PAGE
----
Religion: German Martyrs

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Not you, Herr Hitler, but God is my Führer. These defiant words of Pastor Martin Niemoller were echoed by millions of Germans. And Hitler raged: "It is Niemoller or I."

So this second Christmas of Hitler's war finds Niemoller and upwards of 200,000 other Christians (some estimates run as high as 800,000) behind the barbed wire of the frozen Nazi concentration camps. Here men bear mute witness that the Christ—whose birth the outside world celebrates unthinkingly at Christmas—can still inspire a living faith for which men and women even now endure im prisonment, torture and death as bravely as in centuries past.

More than 80% of the prisoners in the concentration camps are not Jews but Christians, and the best tribute to the spirit of Germany's Christians comes from a Jew and agnostic (TIME, Sept. 23) — the world's most famous scientist, Albert Einstein. Says he:

"Being a lover of freedom, when the revolution came in Germany, I looked to the universities to defend it, knowing that they had always boasted of their devotion to the cause of truth; but, no, the universities immediately were silenced. Then I looked to the great editors of the newspapers whose flaming editorials in days gone by had proclaimed their love of freedom; but they, like the universities, were silenced in a few short weeks. . . .

"Only the Church stood squarely across the path of Hitler's campaign for suppressing truth. I never had any special interest in the Church before, but now I feel a great affection and admiration because the Church alone has had the courage and persistence to stand for intellectual truth and moral freedom. I am forced thus to confess that what I once despised I now praise unreservedly."

The Failures of Force. Of the fate of German Christians Dr. Henry Smith Leiper, secretary of the World Council of Churches, says, "This is one of the most subtle and terrible persecutions in all history." But the blood of martyrs is the seed of faith. Though the Nazis have jailed over 10,000 pastors, priests and monks for long or short periods, an unknown number have been beaten to death, the churches stand far higher in German esteem today than they did in the easygoing '20s. Church congregations have grown remarkably. Sales of the Bible have shot up from 830,000 copies in 1933 to 1,225,000 in 1939, topping Mein Kampf by about 200,000.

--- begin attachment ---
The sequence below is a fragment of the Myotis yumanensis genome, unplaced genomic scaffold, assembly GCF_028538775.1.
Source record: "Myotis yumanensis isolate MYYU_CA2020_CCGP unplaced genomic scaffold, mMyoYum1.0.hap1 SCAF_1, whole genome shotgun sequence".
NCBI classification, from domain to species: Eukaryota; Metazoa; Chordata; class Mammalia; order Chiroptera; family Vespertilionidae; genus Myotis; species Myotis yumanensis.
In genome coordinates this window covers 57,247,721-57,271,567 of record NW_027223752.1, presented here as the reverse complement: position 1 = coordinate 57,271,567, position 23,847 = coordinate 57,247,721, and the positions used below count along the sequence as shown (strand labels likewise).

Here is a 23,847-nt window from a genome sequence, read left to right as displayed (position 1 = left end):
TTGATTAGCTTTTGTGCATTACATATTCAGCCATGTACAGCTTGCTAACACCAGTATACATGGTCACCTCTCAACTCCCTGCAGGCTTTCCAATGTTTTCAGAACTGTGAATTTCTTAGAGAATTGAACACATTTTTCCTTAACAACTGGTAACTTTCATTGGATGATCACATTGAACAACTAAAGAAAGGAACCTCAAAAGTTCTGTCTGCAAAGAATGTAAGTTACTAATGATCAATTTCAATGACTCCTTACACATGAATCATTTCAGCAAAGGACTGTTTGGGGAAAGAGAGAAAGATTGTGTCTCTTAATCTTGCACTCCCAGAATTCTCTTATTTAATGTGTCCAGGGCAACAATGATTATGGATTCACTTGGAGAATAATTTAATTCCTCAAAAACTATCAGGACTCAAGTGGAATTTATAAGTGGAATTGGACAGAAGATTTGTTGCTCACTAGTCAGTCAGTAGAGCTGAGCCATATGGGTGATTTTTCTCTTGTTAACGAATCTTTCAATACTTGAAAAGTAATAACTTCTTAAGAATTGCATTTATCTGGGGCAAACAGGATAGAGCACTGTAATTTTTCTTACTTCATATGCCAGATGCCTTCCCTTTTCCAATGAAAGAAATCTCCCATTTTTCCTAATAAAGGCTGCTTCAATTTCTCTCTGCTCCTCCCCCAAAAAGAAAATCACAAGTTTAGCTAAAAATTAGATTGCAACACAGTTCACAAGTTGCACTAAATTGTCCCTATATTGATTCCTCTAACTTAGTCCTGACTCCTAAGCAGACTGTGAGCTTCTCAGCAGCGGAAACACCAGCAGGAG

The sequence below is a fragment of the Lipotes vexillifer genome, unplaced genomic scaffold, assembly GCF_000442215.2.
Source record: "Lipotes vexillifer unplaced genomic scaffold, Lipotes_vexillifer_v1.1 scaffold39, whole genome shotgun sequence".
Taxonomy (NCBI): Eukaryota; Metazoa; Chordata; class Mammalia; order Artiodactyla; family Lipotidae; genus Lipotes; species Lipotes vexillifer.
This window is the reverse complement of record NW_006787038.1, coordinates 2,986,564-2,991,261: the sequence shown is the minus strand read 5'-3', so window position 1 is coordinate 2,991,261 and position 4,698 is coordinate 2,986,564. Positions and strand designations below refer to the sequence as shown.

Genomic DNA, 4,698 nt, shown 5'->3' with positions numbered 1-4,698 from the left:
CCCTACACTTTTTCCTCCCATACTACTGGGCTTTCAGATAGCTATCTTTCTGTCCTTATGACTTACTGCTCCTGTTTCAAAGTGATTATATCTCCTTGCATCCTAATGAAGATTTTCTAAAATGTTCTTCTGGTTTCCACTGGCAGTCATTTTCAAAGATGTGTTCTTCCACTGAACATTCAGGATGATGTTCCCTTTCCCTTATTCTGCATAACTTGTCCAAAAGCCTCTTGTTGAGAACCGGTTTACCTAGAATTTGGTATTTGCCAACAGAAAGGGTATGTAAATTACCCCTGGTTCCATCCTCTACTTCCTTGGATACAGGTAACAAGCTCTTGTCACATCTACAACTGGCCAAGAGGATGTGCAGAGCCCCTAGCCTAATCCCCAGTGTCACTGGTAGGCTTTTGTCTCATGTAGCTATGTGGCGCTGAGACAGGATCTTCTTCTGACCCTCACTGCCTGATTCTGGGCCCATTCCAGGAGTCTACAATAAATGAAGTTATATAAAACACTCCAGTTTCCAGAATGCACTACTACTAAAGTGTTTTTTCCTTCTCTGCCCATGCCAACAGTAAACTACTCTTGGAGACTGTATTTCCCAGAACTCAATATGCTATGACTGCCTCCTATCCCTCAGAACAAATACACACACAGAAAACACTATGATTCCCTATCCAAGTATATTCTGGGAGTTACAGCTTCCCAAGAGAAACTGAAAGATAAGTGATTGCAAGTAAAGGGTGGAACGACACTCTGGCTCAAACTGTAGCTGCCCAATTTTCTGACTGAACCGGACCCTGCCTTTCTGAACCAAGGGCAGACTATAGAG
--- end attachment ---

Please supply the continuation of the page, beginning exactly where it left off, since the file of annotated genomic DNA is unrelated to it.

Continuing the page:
From Hitler's viewpoint the most dangerous aspect of Christian resistance is the refusal of thousands of churches, both Protestant and Catholic, to pray for a Nazi victory. The Gestapo can silence all open attacks from the pulpit, can imprison all outspoken pastors and forbid bishops to write pastoral letters, but it cannot make them pray for Nazi success. That situation is unparalleled in a nation at war. Even the Schwarze Korps, organ of the Elite Guard, admits it: "The spiritual gentlemen . . . write as though they want to make our soldiers dislike the war. They do not find a single word to say about the purpose of the war. They do not pray for victory."

Pastors Schutte and Kramm of Aplerbeck are quoted as saying that "there are sufficient enemies all around us," and that "maybe the English and French are not the worst."

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